Skip to main content

Bush: 'Common ground' possible on economic stimulus package

  • Story Highlights
  • NEW: Bush discusses economic stimulus package with congressional leadership
  • NEW: Senator majority leader wants to pass package by February 18
  • Federal Reserve issued emergency rate cuts Tuesday
  • Bush last week proposed quick, temporary tax relief to boost economy
  • Next Article in Politics »
Decrease font Decrease font
Enlarge font Enlarge font

WASHINGTON (CNN) -- President Bush, before meeting with the congressional leadership on Tuesday, said "common ground" could be reached on an economic stimulus package.

"I believe we can find common ground to get something done that's big enough and effective enough so that an economy that's inherently strong gets a boost," the president said before meeting with the bipartisan group to brief it on his recent trip to the Mideast and his economic plan.

He said he looks forward to the discussions, acknowledging that while "everybody wants to get something done quickly ... we want to make sure it's done right."

After emerging from the White House meeting, the Democratic congressional leadership vowed to pass a stimulus bill quickly.

"Our goal is to do it before we break for the President's Day recess to have something on the president's desk," said Senate Majority Leader Harry Reid, D-Nevada, adding he hoped to pass something sooner. President's Day is February 18.

House Speaker Nancy Pelosi, D-California, said the stimulus package is urgent and calls for bipartisan work. She said the package should "instill confidence in the consumer and, hopefully, in the markets as well."

"But we haven't been into particulars yet," she said.

Treasury Secretary Henry Paulson met with the same group before the president's session, and said he was encouraged "by the way all the parties have come together."

"We're moving quickly to do something that will make a difference this year in our economy," the secretary said. "I'm very encouraged by the conversations we've all been able to have over the last weeks and days."

The meetings followed an active morning on the economic front: After global markets swooned overnight, the Federal Reserve slashed two key interest rates by three-quarters of a percentage point after an unscheduled meeting. The Fed cited continued concerns about a weakening economy and turmoil in the financial markets.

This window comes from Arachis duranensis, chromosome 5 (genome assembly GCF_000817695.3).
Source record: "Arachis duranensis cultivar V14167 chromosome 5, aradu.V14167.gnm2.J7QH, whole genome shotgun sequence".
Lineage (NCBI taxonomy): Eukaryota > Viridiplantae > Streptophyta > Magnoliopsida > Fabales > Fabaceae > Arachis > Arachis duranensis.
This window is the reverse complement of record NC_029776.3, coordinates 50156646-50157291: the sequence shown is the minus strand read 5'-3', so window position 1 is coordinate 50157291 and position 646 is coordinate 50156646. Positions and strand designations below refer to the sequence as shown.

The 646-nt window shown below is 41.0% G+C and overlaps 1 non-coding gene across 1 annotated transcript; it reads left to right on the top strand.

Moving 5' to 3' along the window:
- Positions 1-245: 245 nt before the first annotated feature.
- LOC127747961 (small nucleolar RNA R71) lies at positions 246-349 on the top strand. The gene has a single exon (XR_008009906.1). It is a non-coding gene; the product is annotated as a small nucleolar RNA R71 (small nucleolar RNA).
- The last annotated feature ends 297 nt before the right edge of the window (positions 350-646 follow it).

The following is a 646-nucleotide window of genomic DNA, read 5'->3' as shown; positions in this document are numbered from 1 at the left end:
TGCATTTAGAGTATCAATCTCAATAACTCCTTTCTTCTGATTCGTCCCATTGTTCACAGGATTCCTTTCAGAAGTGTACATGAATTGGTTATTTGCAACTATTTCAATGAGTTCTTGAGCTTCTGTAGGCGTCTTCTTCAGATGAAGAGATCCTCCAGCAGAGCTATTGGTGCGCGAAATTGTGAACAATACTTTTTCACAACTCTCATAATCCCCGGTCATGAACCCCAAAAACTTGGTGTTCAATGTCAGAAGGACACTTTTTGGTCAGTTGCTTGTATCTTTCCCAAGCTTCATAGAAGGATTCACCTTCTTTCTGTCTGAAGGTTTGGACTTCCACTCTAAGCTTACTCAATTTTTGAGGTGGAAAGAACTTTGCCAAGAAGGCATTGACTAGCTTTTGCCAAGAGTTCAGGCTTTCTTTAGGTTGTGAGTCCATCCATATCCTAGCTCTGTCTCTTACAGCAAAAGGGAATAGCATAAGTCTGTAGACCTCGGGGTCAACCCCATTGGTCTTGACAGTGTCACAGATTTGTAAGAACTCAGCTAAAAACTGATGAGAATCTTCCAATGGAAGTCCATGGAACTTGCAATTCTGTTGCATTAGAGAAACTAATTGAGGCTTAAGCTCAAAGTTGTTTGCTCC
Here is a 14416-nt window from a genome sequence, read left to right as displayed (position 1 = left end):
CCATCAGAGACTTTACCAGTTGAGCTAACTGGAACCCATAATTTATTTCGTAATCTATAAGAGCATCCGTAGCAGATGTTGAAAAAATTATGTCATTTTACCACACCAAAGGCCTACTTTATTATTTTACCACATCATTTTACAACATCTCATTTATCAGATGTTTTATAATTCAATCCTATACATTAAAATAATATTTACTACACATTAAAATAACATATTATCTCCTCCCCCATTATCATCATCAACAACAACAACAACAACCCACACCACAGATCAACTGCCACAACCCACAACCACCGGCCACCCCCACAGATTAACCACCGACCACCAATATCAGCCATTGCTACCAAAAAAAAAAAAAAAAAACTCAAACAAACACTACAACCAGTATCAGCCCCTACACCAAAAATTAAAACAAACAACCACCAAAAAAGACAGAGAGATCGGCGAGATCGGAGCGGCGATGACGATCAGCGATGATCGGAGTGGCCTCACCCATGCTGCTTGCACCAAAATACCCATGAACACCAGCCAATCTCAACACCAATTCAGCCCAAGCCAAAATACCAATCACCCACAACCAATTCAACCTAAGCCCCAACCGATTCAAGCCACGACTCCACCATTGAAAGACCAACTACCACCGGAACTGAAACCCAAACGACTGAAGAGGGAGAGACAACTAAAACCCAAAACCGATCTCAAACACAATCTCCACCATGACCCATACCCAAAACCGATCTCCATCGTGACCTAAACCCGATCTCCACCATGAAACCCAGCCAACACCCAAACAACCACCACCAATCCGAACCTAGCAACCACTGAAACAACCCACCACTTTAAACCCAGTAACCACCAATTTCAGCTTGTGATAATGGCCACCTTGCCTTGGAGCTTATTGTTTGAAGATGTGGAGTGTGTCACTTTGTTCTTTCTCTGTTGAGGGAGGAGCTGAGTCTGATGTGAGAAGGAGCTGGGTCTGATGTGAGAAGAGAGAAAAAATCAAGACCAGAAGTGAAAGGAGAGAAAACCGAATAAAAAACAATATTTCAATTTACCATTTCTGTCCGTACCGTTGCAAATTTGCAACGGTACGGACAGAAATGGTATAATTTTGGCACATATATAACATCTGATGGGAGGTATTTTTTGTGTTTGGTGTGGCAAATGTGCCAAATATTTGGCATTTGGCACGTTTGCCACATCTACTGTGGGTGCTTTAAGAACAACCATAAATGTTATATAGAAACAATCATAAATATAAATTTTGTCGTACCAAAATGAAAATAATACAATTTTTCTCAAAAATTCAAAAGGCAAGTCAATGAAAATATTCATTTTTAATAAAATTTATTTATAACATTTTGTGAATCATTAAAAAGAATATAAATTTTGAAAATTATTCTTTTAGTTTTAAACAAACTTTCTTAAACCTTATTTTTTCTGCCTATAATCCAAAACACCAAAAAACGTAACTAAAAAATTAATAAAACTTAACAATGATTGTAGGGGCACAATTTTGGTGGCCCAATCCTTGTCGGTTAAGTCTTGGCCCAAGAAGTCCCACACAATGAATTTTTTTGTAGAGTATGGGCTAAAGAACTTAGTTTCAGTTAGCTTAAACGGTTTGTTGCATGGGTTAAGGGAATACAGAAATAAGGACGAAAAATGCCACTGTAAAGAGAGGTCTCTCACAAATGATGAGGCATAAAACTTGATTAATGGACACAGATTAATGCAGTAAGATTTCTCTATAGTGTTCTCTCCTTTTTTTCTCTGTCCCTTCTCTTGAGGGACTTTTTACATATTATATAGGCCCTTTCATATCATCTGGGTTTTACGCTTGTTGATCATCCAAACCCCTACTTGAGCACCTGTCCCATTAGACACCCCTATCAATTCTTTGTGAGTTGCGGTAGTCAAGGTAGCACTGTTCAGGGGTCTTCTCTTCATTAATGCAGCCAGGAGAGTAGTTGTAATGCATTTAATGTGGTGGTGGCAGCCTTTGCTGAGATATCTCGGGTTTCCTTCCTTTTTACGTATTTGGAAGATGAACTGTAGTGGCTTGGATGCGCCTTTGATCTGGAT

Don't Miss

The rate cut came more than a week before the Fed's next regularly scheduled meeting. This was the biggest rate cut by the Fed since October 1984, and it was the first cut between regularly scheduled meetings since a half-point cut on the day the market reopened after the September 2001 terrorist attacks.

Paulson Tuesday said he hoped the rate cut would restore some confidence in the financial markets and U.S. economy.

"I think it's very constructive and what I think it shows to this country and to the rest of the world [is] that our central bank is nimble and able to move quickly," he said.

Bush on Friday proposed a temporary, broad-based tax relief package aimed at spurring the nation's slowing economy, saying the nation's economy is at risk for a downturn and Congress must act to head off trouble.

The president proposed quick passage of a growth package that would infuse about $140 billion into the economy so "we can provide a shot in the arm to keep a fundamentally strong economy healthy."

Bush said the economy will continue to grow but at a slower rate.

The president offered no specific details of the proposed package, but he did insist that it include tax incentives for business, "including small businesses, to make major investments in their enterprises this year."

Bush also said the economic package must include "rapid income tax relief" for consumers to "lift our economy at a time when people otherwise might spend less."

But when asked Tuesday morning if there would be a quick deal, House GOP Whip Roy Blunt of Missouri said more time is needed to reach an agreement with the Democrats.

Senate Minority Leader Mitch McConnell, R-Kentucky, warned the Democrats not to include any wasteful spending, not to increase capital gains taxes and not to put in new taxes.

"Republicans in the 110th Congress have shown that we will use our robust minority to ensure that we're heard and use our power to object to any growth package that is held hostage to wasteful spending," he said on the Senate floor.

"We need to put together a bipartisan package that helps the economy and do it soon, without raising taxes and without growing government," McConnell said. E-mail to a friend E-mail to a friend

CNN's Deirdre Walsh, Ted Barrett, Lesa Jansen and Paul R. La Monica contributed to this report.

All About U.S. Federal ReserveNational EconomyGeorge W. Bush

  • E-mail
  • Save
  • Print